Just as I had made my decision, ready to clean up grimy hands, change my clothes, and head out, our oldest teenage son returned from work - fatigued as he often is - and plopped into a chair on our front porch, kicked his shoes off and closed his eyes.

I know an opportunity when I see one.

I decided to change course, commit to necessary bike maintenance while also catching up with my son. The ride could be postponed for an hour.

So we chatted for a while as I replaced the chain, scrounged through our stash of parts, and miraculously came up with a mismatched pair of brake pads - one new, one gently used - thanks to my husband who is a collector of some items I would ordinarily throw away. (Who besides my husband swaps only one brake pad?)

Unfortunately I had also realized I had never found my set of tiny metric wrenches, misplaced or lost some months ago, but ideal in tight spaces, especially when fiddling with cantilever brakes. At least I had sun/son for company! I painstakingly used an adjustable wrench and eventually got the job done. However, I vowed to re-purchase a new wrench set that very day. With bike maintenance behind me and conversation exhausted, my son eventually retreated inside and I was free to go.

I mentioned to my husband that I planned on stopping by a hardware store and he put in his request for a door closure; our front storm door had refused to swing fully shut lately and needed attention.

As I pedaled, cruising towards the waterfront trail, I mused about how often bike rides involve a visit to a hardware store. Sometimes that's the sole reason for a ride!

Five miles later I cruised the Ace Hardware aisles and found a nice Craftsman wrench set, complete with cloth storage wrap - and better quality than my previous one - plus door closure, and I couldn't resist grabbing the store's iconic salty, and tasty paper bag of popcorn this store always has available for free.

Tickled to have that satisfying task behind me, I continued on, bouyed by more expansive lake views, finally arriving at Mallett's Bay Bicycles late afternoon for their grand opening day. There hasn't been a bike shop in this neighboring community for many years, but with renewed interest in cycling, their proximity to the Causeway Trail, smack on Lake Champlain Bikeways route, and location on Colchester's Mallett's Bay, this shop should fill a much needed niche in the community. Indeed, Charlie, the owner has been welcomed by residents and neighboring store owners, returning to his hometown after many years away. His shop will rent bikes, sell new ones, and provide service, plus the owner has years of experience around the country working in bicycle shops. I chatted with Charlie and his girlfriend for a while, assured they connected with the appropriate resources for support. Open for one day and already they had several bikes in for repair and maintenance. I wish you much luck, Charlie!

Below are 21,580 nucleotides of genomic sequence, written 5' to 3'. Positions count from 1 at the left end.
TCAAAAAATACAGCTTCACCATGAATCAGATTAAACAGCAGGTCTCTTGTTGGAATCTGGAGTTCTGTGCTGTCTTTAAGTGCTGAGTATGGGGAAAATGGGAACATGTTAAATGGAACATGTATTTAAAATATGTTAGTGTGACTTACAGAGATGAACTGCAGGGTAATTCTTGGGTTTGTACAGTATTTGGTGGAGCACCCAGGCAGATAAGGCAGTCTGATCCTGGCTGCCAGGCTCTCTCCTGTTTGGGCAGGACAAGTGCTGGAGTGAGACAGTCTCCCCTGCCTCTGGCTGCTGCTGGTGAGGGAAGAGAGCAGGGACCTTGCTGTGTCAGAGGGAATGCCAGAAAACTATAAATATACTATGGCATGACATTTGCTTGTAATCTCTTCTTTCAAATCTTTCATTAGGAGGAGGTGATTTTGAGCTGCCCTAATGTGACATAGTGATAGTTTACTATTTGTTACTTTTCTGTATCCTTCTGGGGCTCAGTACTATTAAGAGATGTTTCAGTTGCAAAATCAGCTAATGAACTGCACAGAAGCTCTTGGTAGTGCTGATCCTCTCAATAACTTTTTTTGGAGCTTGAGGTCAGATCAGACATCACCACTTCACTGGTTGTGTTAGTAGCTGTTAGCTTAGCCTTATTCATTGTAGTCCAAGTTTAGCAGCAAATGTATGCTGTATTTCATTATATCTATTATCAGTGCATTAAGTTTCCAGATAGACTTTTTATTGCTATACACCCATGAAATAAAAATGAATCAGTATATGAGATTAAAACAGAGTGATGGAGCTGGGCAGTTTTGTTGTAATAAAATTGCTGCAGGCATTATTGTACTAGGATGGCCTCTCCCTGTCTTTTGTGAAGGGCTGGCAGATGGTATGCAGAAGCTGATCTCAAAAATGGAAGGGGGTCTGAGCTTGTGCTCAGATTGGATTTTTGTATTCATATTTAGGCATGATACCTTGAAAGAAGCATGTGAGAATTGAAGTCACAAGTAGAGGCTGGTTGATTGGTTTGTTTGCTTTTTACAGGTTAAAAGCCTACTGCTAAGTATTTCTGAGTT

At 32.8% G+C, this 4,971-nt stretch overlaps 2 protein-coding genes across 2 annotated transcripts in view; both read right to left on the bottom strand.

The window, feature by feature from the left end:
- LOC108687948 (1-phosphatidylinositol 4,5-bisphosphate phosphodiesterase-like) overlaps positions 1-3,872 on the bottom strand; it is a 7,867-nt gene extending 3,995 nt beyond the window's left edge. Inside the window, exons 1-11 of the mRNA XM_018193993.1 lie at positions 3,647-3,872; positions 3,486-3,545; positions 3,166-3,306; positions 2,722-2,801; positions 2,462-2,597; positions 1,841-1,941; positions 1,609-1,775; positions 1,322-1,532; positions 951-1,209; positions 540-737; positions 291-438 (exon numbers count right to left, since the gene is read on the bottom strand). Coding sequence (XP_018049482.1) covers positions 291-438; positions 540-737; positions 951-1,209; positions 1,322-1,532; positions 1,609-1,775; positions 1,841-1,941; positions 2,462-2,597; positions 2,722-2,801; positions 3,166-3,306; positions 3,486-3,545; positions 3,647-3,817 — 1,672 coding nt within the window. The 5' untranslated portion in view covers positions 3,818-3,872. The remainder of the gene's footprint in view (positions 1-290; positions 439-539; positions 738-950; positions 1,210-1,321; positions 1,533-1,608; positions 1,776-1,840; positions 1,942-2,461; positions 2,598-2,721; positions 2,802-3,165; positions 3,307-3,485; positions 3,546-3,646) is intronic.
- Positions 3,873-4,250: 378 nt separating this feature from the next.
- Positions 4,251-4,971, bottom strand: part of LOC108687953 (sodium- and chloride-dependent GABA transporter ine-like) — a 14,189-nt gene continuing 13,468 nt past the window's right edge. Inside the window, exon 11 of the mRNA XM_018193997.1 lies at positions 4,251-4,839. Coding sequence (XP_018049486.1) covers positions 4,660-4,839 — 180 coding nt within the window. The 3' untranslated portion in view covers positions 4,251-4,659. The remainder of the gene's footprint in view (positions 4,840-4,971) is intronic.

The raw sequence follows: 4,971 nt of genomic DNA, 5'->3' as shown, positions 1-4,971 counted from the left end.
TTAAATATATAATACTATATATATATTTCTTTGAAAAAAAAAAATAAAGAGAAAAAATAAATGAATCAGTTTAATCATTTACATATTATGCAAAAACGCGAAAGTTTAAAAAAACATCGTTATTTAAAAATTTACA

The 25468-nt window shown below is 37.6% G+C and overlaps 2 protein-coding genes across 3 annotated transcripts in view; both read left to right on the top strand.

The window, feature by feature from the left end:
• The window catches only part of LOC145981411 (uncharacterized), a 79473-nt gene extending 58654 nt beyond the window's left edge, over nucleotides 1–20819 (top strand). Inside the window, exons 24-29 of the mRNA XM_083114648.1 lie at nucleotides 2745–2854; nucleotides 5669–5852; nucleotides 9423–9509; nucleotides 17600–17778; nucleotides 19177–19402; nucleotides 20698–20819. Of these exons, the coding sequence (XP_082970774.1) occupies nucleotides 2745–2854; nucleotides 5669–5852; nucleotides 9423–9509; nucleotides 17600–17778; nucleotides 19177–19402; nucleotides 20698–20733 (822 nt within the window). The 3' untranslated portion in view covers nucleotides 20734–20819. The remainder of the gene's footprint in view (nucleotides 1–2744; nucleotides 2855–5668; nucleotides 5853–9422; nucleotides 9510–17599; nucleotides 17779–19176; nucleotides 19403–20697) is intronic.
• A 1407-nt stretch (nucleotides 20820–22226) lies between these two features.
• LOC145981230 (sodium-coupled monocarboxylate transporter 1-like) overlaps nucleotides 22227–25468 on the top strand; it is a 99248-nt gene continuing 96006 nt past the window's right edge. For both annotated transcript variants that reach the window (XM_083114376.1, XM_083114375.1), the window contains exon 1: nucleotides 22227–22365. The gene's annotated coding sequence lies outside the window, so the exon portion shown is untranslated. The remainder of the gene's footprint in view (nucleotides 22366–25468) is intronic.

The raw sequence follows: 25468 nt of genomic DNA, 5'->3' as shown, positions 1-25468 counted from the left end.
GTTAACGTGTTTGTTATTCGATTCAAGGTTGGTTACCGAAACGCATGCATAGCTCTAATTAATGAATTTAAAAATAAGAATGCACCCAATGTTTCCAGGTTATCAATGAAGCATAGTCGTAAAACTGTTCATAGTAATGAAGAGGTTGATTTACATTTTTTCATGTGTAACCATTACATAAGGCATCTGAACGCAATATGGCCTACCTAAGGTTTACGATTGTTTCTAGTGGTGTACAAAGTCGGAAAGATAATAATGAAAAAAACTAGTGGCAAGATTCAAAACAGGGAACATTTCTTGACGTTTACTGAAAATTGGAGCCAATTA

With that wonderful experience still in my mind I pedaled the remaining circuit homeward, tired and fulfilled with family connections, bike maintenance, a pleasure and errand ride - an all-around industrious day.

Wednesday, April 6, 2016

April Snow Showers

 A surprise snow squall greeted me as I left work. But there was nothing to do but unlock my bike, dust off my seat, and set off homeward. Snow was accumulating fast and for a moment I was scared, worried the path would become slippery, especially during a long descent mid-way through my ride.

But then I opened my mouth, tasted the snowflakes, and smiled. Without eye protection, the horizontal snow plastered my face and melted. leaving me dripping wet. as rivulets soaked the edges of my balaclava. It's been a long time since I've been caught out in a blizzard, even longer since I've embraced the snow in such a visceral manner. April weather is often fickle, yet I began to relax after a time, winter nostalgia wrapping around me like a blanket of comfort.

I reminded myself that there is a reason why I ride a fat tire bicycle. For stability, for comfort, and with lower than normal tire pressure, it's fairly safe at slow speeds in light snowfall. April snow showers will be fleeting. Might as well enjoy what's left of winter.